FROM years of study MARINElife knows that white beaked dolphins are normally residents of Lyme Bay, but sightings in the area this year have been rather sparse. However, a recent encounter with a pod of the animals, by AK Wildlife Cruises off Falmouth, spotted some of the Lyme regulars.

Photo identification of the dorsal fins within the pod showed that a couple of Lyme Bay regulars (animals ‘WBD 23’ and ‘WBD 52’) were amongst them.

MARINElife research director, Professor Tom Brereton, from Bridport has been looking at whether a shift in prey, or warming seas, could be the cause of these animals being spotted 55 nautical miles west of where they’re supposed to be.

The charity is the leading organisation studying White-beaked Dolphins in UK waters and it has estimated a population of around 100-200 animals frequents the western English Channel.

He said: "From 62 individually recognisable and re-sighted photographed animals. MARINElife surveys indicate that the core area of distribution for these dolphins is in the deeper of waters of western Lyme Bay.

"The population is well mixed, with individuals moving freely between different pods of different sizes, suggesting one large single population of adults, juveniles, and calves.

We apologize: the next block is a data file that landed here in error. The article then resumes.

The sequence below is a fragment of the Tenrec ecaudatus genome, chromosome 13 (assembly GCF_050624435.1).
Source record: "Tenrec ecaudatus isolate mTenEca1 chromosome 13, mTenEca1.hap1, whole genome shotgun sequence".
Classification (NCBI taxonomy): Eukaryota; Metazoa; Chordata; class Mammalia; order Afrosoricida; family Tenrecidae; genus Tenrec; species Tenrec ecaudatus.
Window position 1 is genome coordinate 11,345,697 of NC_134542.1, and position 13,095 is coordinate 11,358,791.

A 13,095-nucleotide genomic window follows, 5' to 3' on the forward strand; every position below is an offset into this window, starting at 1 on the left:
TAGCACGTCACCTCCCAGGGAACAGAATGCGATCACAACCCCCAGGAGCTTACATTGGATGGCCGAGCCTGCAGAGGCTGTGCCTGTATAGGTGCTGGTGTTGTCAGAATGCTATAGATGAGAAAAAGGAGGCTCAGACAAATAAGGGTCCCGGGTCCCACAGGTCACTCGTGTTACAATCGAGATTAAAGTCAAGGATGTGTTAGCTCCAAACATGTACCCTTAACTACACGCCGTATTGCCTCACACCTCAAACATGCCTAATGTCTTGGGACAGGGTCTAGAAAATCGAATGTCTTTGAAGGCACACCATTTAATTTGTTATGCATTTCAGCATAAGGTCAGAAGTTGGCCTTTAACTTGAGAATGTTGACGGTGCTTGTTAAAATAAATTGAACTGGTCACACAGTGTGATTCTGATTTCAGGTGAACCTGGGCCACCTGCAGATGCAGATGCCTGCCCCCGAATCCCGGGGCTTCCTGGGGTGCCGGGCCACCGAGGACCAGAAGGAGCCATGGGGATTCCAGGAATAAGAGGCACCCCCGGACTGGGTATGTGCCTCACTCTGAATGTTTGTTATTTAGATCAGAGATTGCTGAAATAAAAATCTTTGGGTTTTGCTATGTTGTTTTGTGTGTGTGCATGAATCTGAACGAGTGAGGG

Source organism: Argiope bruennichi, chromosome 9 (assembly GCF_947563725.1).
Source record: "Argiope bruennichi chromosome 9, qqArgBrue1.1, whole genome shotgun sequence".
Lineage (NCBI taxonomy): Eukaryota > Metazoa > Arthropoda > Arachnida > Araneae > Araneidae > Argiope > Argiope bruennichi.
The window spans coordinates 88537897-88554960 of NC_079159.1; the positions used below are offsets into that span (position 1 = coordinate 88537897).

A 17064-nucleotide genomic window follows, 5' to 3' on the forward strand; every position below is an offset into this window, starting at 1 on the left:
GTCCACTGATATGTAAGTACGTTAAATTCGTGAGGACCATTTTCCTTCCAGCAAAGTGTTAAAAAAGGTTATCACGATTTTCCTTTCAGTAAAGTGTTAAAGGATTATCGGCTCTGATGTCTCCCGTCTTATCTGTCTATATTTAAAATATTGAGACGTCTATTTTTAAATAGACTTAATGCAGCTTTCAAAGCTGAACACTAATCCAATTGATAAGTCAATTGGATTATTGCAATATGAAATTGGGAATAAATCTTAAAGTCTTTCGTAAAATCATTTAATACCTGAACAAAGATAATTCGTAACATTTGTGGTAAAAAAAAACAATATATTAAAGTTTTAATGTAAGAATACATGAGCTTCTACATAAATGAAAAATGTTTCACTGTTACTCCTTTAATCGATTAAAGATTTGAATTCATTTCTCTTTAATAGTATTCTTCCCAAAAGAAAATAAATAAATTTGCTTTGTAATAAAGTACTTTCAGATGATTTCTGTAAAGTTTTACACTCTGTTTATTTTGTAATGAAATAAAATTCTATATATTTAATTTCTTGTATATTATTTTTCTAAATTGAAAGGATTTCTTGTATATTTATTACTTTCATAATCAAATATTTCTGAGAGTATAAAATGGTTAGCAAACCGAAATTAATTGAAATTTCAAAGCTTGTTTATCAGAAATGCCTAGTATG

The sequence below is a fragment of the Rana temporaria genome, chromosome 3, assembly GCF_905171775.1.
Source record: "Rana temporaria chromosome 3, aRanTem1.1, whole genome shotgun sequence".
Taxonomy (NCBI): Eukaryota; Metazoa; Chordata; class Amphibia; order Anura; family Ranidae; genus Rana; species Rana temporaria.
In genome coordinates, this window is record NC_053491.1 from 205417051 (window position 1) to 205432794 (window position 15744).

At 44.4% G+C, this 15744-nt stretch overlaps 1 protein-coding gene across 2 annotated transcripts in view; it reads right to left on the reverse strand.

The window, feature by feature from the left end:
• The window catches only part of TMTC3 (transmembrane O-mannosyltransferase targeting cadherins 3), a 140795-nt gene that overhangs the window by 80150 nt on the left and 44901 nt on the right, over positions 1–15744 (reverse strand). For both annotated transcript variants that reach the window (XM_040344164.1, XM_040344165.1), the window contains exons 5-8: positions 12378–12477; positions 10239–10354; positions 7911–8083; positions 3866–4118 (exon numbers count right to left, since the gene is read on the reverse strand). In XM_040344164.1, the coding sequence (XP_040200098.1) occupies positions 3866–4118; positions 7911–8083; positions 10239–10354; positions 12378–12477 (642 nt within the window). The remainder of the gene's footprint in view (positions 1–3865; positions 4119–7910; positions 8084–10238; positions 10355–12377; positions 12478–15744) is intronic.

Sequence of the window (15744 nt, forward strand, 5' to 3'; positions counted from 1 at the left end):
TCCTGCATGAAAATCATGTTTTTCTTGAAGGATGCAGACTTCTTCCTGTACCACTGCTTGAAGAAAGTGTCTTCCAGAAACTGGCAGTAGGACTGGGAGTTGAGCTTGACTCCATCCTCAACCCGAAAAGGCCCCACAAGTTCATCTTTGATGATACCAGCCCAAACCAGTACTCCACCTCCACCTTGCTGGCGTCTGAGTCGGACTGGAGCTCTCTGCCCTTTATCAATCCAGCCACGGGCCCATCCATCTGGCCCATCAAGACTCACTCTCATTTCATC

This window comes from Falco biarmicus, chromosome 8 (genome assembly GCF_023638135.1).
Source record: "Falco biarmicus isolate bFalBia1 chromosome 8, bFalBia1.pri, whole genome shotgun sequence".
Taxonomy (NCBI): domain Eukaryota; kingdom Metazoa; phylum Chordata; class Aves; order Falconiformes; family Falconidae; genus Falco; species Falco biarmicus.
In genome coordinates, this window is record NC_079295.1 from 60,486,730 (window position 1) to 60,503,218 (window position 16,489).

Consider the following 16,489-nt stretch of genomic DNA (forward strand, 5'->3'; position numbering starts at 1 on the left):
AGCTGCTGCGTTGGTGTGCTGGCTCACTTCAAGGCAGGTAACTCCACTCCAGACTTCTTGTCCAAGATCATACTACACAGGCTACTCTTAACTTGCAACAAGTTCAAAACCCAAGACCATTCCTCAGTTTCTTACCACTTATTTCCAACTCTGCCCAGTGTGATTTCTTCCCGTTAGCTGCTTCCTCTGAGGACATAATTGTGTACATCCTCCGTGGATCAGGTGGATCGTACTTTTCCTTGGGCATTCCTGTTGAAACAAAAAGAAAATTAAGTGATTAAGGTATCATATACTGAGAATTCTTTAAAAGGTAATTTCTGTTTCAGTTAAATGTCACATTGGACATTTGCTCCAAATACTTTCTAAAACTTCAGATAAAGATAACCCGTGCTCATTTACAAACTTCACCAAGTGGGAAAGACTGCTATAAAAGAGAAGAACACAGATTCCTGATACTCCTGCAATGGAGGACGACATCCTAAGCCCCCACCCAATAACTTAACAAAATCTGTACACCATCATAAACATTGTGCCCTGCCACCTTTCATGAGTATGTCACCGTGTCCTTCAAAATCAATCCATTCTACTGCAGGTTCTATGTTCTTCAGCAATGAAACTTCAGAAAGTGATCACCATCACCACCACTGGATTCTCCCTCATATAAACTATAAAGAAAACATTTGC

"The White-beaked Dolphin is a cold-associated species, mainly occurring in cold temperate and subarctic waters of the North Atlantic Ocean, and there are long-term concerns that south-west waters may become too warm for them as sea temperatures rise due to climate change.

"Sightings in Lyme Bay have been very thin on the ground in 2017, where water temperatures have been relatively high and, according to fishermen, there has been a shortage of cod and other white fish, which the dolphins feed on.

"There have been no White-beaked Dolphins sightings in Lyme Bay since March.

"The lack of sightings has prompted fears that the dolphins may have left the Channel and headed north in search of more suitable conditions."

But there have been sightings near Falmouth with confirmation there have been nine White-beaked Dolphin sightings made on seven dates between July 7 and September 3. Dr Brereton said: "This is not just one single pod of the same animals, there have been seven different pod sizes recorded, ranging from one to fifteen animals, though a pod of two has been seen three times.

"The number of sightings on AK Wildlife trips in 2017 is unprecedented, suggesting a recent influx.

"We are able to confirm that at least some, and most likely all, of the dolphins recorded offshore from Falmouth AK trips in 2017 are part of the same population residing in Lyme Bay in previous years. "

The range of sightings demonstrate how wide-ranging individual animals can be, he said.

He added: "There are reports that white fish are once again returning in numbers to Lyme Bay, and with the coming of the autumn, sea temperatures will slowly cool down.

"It will be interesting to see if White-beaked Dolphins once more return to Lyme Bay in view of these changing conditions."